Teacher training weekend 7 recap

This past weekend was our 7th weekend together. It was somewhat of a catch-up weekend, allowing us to revisit some poses and concepts in a little more depth. Our teaching practice focused on longer holds and getting comfortable with silence. We also had a couple of wonderful guest teachers who shared some special teachings.

On Friday evening we reviewed our breathing practices. The students did some teaching of long-hold poses and meditation. Each student had a different, manageable pose to lead the class through. Examples of poses that can be safely held for 4 minutes for most people include bridge pose, mountain pose, downward dog, bound angle pose, legs up the wall and wide-legged forward fold. The challenge is to talk the class through the pose without having it feel like a jail sentence. We did this exercise a few times over the course of the weekend, using different strategies. On Friday, the students all accidentally fell into the same strategy of telling their class exactly what would happen, and then counting down the 4 minutes. This strategy can be used effectively if you are keeping track of your holds and trying to improve your length in poses. However, it is not the most interesting or useful strategy for teaching. So after this session we talked about mindfully and carefully guiding students in the pose so that they are given information about what to focus on physically and the effect that the pose is having in their body. The second time that we did this teaching exercise the students were much more relaxed and seemed comfortable with the time and the silence. 

During our Saturday morning class, we worked on a couple arm balances that the teacher trainees were interested in - grasshopper pose and Astavakrasana. There was a considerable amount of overlap in terms of what is needed physically for each of these poses, so it worked out nicely to practice them together. And in both of them, as with most arm balances, there are little tricks that can suddenly make the pose very accessible. There were several successes in both poses, and the teacher trainees now have new projects for next time.

On Saturday afternoon, Andrea Dixon led the students in a segment on prenatal yoga. Andrea has been teaching prenatal yoga for over 15 years and is the director of the prenatal teacher training program at Blue Point. She teaches a nurtured, grounded approach to pregnancy, one that honors the innate wisdom of the pregnant body. It’s not uncommon for pregnant women to show up in regular yoga classes, so it is important to be informed and at ease with how to guide them in their practice.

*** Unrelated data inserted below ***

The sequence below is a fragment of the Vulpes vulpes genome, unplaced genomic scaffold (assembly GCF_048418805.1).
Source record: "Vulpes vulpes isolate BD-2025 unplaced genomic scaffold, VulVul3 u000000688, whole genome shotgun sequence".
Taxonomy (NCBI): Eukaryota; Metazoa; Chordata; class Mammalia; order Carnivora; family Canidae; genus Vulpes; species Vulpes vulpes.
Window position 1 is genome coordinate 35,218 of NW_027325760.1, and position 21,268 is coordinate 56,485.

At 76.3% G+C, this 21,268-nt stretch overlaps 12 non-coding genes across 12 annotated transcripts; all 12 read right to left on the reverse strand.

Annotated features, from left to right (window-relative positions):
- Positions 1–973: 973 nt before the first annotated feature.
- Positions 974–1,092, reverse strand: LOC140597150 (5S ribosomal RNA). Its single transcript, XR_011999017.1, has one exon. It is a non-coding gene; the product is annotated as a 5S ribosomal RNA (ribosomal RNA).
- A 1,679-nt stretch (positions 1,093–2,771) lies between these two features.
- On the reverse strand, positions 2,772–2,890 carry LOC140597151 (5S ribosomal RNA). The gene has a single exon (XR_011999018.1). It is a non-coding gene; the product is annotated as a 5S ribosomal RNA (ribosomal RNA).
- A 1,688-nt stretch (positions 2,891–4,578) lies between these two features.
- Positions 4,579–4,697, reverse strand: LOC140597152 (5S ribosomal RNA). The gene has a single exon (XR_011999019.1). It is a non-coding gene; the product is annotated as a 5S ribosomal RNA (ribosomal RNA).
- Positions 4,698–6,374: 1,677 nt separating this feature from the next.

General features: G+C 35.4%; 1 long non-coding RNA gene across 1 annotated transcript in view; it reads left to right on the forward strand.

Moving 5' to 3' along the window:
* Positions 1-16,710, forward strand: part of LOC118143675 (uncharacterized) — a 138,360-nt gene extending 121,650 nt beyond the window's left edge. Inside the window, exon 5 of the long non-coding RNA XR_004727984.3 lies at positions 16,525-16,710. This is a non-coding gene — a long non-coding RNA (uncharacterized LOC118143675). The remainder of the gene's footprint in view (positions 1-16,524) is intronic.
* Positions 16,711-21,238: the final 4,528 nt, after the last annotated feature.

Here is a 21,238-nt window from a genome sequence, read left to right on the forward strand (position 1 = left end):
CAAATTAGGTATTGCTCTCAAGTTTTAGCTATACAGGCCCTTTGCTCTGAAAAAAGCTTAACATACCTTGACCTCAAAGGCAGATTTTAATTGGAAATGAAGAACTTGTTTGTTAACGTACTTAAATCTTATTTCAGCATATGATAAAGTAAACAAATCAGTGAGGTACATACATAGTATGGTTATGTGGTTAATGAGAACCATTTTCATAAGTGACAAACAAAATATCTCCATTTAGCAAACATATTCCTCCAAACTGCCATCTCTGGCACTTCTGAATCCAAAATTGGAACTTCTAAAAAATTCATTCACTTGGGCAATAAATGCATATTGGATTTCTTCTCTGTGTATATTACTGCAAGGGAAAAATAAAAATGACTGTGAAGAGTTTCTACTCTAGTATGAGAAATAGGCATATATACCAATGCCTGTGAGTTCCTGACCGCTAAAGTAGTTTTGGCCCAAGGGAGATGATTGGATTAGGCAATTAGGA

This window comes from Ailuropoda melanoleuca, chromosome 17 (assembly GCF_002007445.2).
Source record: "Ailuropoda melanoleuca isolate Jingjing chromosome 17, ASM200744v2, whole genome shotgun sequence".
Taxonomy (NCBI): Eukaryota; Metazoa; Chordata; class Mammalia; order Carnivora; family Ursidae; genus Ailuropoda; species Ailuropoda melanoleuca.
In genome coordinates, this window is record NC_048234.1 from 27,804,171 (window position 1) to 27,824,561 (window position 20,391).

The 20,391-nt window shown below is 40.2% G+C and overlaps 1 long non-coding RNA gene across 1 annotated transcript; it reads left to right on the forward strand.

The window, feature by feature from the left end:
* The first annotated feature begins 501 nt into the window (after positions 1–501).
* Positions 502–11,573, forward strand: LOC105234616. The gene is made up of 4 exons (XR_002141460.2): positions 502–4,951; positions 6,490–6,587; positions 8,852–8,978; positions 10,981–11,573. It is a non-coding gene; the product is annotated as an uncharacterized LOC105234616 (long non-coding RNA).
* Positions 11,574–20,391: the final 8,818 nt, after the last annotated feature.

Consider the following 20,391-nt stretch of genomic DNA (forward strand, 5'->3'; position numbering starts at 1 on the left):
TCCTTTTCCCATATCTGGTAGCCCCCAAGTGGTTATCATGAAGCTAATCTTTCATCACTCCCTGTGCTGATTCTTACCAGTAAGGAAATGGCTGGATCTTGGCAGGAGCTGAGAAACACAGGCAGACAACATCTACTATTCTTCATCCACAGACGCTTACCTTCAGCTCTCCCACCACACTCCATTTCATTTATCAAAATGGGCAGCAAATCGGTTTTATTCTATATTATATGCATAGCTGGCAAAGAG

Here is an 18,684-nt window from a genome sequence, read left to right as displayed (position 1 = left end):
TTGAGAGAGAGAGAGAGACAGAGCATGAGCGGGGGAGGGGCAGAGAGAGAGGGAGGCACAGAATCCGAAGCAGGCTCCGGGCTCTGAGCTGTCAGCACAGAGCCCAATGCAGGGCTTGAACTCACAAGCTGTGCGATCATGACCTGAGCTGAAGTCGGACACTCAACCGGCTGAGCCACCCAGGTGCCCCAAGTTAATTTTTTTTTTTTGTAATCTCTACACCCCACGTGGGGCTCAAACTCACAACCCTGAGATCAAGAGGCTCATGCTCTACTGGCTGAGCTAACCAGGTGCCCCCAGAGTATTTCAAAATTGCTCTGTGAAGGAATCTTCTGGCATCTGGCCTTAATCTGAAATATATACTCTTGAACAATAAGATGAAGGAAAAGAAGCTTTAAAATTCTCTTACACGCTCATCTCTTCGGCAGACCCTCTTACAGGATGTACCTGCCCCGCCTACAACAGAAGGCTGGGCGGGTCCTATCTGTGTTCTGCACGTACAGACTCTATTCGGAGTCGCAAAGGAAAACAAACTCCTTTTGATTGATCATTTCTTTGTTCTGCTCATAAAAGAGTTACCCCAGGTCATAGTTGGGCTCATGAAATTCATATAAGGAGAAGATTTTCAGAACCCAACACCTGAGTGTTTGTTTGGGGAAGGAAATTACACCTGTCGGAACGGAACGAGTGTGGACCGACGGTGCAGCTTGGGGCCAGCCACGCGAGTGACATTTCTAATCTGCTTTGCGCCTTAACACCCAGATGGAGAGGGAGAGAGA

The next day the teacher trainees took class with Allan Stevens, who is an incredible yoga teacher and massage therapist. Coincidentally, he was also focusing on longer holds in class so that was another perspective for the teacher trainees. After Allan’s class, we reviewed some key concepts of the musculoskeletal system and anatomy, as well as how yoga teachers can use anatomy effectively without overwhelming their students. Anatomy is a topic that new teachers find to be daunting because there is SO MUCH information, and it’s difficult to sort through what is important. A yoga teacher should have a general knowledge of how the musculoskeletal system works and what movements are possible at each joint. It is not necessary to know the name of every single muscle, but a yoga teacher should know what muscle groups do at each joint. Along those lines, teacher should also know what poses will stretch and strengthen muscle groups. The general goal, from a physical standpoint, is to build strength, but also to cultivate spaciousness and good movement at the joints. 

Later that afternoon, Jacque Johnson visited again to teach Sanskrit. She reviewed some common words that the students will encounter in their teaching. She also taught them the Gayatri Mantra. 

In all, it was a full weekend of teaching and learning. In February, we will begin to learn how to teach yoga to new students. I say ‘begin to learn’ because teaching yoga basics is a complex topic and it’s impossible to learn it all in a weekend. But we will start with broad concepts that the teacher trainees can refine over time.


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